Liverpool are very much opportunists in the transfer market these days, with incoming sporting director Richard Hughes recently confirming to expect similar from the Reds this summer.

In recent years, the clubs have regularly pounced to take advantage of a transfer release clause, snap up a quality player when suddenly made available for transfer or land a target for what they consider to be a bargain fee.

The arrivals of Alexis Mac Allister, Dominik Szoboszlai, Wataru Endo and Ryan Gravenberch arguably all fell into such boxes last summer, while the same applies for previous signings Cody Gakpo, Fabio Carvalho, Luis Diaz, Ibrahima Konate, Thiago Alcantara, Takumi Minamino, Xherdan Shaqiri, Alisson Becker, Naby Keita, and Alex Oxlade-Chamberlain.

READ MORE: Arne Slot promotes youngster to first team squad as Liverpool make transfer call

READ MORE: Liverpool legend banished to youth team as exile confirmed

Yet this is not a new phenomenon, limited to just the Jurgen Klopp/FSG era. Liverpool bosses have never been one to say no to a bargain.

The signing of Harry Kewell on this day in 2003 is one such example, when the Reds took advantage of Leeds United’s perilous financial situation to bring in one of the Premier League’s most exciting attacking players for just £5m.

Having originally been offered £7m, and been left banking only £3m due to payments owed to Kewell’s agent, understandably Leeds - who would go on to suffer relegation from the English top-flight that season - were not happy.

Ultimately, their hand was forced when the Australian insisted he was only interested in joining his boyhood club.

At the time, Leeds chairman John McKenzie furiously said of the transfer: "I am angry and frustrated at the outrageous situation that has developed.

“There were clubs willing to pay more than the £5m Liverpool offered. Mr (Bernie) Mandic (Kewell’s agent) has listed them - Barcelona, Manchester United, Milan, Chelsea.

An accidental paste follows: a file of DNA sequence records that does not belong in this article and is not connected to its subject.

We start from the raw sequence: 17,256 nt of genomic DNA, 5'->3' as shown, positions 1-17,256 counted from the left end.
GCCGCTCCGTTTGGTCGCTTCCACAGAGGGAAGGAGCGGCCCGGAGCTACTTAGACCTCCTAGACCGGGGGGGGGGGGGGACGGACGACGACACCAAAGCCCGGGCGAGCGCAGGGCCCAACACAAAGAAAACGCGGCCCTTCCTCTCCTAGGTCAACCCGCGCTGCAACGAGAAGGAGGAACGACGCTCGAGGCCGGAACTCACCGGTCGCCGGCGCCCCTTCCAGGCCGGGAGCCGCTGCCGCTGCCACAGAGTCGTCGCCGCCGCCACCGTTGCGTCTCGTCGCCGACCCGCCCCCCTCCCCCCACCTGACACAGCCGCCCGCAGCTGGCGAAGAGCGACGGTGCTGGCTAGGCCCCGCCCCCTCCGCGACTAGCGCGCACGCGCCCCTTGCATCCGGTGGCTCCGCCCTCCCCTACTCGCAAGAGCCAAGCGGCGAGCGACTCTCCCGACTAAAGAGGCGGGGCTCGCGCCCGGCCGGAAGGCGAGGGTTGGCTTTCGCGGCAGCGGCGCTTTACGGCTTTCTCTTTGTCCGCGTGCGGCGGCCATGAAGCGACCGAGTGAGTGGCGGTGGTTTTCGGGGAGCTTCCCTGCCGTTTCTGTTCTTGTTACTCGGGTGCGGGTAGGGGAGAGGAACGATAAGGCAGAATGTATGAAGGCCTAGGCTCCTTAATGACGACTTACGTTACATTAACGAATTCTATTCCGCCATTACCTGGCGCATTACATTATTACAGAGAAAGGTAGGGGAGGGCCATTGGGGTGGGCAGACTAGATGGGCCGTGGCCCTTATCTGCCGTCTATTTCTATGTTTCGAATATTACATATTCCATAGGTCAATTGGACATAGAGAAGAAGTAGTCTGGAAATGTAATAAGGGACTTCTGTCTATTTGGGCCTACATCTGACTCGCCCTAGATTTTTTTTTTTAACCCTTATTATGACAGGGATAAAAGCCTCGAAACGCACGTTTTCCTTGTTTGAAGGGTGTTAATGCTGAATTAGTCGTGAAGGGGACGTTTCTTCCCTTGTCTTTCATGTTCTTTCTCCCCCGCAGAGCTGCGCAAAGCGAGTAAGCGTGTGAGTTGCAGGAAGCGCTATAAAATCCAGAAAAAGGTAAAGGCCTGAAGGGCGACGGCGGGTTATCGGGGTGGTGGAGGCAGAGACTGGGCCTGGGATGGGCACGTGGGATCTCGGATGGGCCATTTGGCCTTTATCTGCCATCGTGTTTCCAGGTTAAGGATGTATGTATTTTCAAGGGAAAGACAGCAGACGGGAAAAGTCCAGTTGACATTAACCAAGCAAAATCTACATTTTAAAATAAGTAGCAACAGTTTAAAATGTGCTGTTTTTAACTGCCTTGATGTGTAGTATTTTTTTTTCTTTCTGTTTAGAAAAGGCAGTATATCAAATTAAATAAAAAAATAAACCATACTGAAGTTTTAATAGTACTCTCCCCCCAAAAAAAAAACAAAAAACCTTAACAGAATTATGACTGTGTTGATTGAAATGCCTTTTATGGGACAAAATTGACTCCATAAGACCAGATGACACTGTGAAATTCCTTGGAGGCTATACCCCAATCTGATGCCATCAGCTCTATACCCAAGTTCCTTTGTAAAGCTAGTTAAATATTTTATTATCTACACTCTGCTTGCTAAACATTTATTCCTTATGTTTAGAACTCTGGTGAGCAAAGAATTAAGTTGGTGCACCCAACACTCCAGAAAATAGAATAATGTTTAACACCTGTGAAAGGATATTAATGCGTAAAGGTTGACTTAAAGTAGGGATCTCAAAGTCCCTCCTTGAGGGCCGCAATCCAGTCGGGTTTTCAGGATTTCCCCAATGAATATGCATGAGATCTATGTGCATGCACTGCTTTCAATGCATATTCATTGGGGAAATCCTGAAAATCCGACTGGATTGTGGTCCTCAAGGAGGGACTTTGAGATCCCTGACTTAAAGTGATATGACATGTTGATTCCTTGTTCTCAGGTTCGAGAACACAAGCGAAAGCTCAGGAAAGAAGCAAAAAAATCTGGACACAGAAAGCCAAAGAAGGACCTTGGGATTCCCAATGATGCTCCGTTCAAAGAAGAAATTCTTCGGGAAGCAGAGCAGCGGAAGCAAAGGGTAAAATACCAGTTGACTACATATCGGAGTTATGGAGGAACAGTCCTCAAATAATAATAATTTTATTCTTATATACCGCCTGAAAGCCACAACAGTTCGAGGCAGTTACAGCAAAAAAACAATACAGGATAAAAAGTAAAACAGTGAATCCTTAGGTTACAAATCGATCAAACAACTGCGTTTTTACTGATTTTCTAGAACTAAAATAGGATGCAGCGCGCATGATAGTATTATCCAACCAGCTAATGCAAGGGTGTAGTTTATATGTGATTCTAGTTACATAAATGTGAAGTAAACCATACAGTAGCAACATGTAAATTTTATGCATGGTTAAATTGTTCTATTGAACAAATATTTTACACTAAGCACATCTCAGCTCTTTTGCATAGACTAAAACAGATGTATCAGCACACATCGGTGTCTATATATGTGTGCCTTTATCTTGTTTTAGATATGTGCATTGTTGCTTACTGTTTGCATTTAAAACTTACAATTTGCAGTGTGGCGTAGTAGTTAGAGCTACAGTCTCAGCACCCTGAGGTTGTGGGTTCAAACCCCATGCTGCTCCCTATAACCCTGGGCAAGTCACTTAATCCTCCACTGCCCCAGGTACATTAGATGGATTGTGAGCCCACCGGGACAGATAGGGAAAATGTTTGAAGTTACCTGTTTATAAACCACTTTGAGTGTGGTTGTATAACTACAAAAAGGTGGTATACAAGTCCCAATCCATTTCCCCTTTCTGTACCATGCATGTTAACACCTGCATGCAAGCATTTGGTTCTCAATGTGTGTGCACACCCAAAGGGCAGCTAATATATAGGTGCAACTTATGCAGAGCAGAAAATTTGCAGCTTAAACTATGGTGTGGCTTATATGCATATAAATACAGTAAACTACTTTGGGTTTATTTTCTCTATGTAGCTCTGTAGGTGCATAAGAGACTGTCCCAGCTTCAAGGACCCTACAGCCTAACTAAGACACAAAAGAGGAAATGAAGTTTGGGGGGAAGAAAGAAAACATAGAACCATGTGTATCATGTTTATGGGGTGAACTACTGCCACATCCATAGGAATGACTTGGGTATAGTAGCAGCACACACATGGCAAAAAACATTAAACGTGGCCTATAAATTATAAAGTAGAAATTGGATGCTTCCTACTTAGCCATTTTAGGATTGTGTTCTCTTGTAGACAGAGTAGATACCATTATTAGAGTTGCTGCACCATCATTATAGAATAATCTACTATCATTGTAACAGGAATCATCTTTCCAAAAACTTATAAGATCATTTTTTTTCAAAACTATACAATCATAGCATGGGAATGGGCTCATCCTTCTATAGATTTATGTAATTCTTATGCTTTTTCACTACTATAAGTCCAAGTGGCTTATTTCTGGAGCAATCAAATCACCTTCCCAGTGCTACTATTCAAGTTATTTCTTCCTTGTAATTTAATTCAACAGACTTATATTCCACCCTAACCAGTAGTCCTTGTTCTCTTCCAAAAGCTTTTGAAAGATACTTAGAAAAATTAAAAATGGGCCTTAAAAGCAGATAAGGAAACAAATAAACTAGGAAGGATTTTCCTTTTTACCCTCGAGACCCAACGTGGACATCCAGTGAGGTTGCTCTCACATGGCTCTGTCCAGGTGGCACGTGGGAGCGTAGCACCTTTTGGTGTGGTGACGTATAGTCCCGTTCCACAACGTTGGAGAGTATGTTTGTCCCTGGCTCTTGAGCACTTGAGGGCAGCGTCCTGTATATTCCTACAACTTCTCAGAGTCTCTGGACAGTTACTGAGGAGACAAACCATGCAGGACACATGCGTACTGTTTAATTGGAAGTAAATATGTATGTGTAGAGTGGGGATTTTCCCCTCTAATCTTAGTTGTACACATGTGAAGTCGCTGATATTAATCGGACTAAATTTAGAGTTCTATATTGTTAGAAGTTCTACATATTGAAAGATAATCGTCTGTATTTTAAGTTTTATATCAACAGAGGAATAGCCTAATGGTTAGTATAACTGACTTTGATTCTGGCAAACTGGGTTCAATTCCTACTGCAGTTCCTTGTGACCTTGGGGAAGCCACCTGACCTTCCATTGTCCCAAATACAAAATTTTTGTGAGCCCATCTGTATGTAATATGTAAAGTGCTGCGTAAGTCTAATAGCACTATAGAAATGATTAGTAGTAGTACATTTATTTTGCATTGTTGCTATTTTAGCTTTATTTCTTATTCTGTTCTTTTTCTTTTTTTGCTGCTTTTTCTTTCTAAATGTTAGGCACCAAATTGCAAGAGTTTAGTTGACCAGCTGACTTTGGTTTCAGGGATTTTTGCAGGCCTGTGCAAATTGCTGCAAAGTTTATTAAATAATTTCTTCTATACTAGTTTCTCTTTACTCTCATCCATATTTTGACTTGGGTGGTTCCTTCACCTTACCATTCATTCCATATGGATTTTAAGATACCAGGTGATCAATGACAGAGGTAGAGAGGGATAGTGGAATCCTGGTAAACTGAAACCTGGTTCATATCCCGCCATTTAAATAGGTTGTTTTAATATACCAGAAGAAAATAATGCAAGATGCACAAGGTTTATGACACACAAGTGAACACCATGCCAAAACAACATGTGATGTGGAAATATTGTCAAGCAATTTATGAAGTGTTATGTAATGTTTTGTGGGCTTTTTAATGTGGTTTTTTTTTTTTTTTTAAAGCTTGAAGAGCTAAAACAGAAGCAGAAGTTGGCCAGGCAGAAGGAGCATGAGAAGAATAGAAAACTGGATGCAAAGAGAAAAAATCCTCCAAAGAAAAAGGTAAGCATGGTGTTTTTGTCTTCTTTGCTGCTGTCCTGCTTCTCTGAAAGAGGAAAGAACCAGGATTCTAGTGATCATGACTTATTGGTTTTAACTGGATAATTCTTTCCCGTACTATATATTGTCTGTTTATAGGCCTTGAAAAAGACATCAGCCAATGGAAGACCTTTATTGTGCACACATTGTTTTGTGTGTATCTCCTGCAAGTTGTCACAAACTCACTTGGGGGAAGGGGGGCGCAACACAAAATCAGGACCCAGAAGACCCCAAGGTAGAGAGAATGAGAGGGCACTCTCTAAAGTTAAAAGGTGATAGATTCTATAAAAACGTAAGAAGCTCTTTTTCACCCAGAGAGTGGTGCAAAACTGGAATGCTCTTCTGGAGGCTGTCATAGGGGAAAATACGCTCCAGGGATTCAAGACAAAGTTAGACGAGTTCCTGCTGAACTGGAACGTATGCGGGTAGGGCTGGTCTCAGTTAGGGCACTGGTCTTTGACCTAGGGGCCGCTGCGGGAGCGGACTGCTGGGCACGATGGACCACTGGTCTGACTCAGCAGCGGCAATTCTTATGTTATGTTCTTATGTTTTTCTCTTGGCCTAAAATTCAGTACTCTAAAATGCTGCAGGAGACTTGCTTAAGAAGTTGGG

“But it was made clear to me that the player was not prepared to go, and, if we did not fall into line, he would leave for nothing. So what could we do?”

To further add to the controversy, Kewell would later sue Match of the Day host and England legend Gary Lineker after taking issue with the former striker’s column about his transfer to Liverpool.

A seven-day hearing followed at the high court in 2005 over the article, which was headlined "Kewell move made me feel ashamed of the game”. And while it might be over 21 years since the Australian’s controversial move to Anfield, Lineker still feels aggrieved by the whole affair.

Mandic had started negotiations with Liverpool himself, with Lineker taking issue with the fact that the agent was able to work on behalf of both the player and the selling club. Lineker denied libel and pled a defence of fair comment at the time, before branding the whole episode as ‘ludicrous’ earlier this year.

"Do you know Harry Kewell sued me?” Lineker told The Rest Is Football podcast with Alan Shearer and Micah Richards back in February. “It's quite a while ago, I used to have a column and it was around transfers.

"I was talking about how agents shouldn't be allowed to represent both parties in terms of the football club on both sides and the player himself because of conflict of interest. He sued me over this because I called him naive for that. It was obvious that his agent took the hump.

"I was in court for four or five days giving evidence, it was ludicrous and obviously it didn't transpire that he won the case.

"But I was thinking 'I feel like a criminal, all I've done is call him naive'. It was surreal, so surreal. There was a jury! Honestly. It went on and on and I just thought 'this won't happen, it's madness'. It was a waste, nuts. I haven't seen him since."

Kewell had been seeking substantial damages from Lineker and his fellow defendants, the Sunday Telegraph's sports editor Jon Ryan and Telegraph Group Ltd. With no verdict reached by the jury in the High Court hearing, the two sides eventually settled out of court.

Meanwhile, Kewell’s time at Liverpool was ultimately plagued by injury as he struggled to live up to initial expectations. While going on to win the Champions League and FA Cup with the Reds, the Australian was limited to making 139 appearances, returning 16 goals and 16 assists, during his five years at Anfield.

2024-07-09T05:11:59Z dg43tfdfdgfd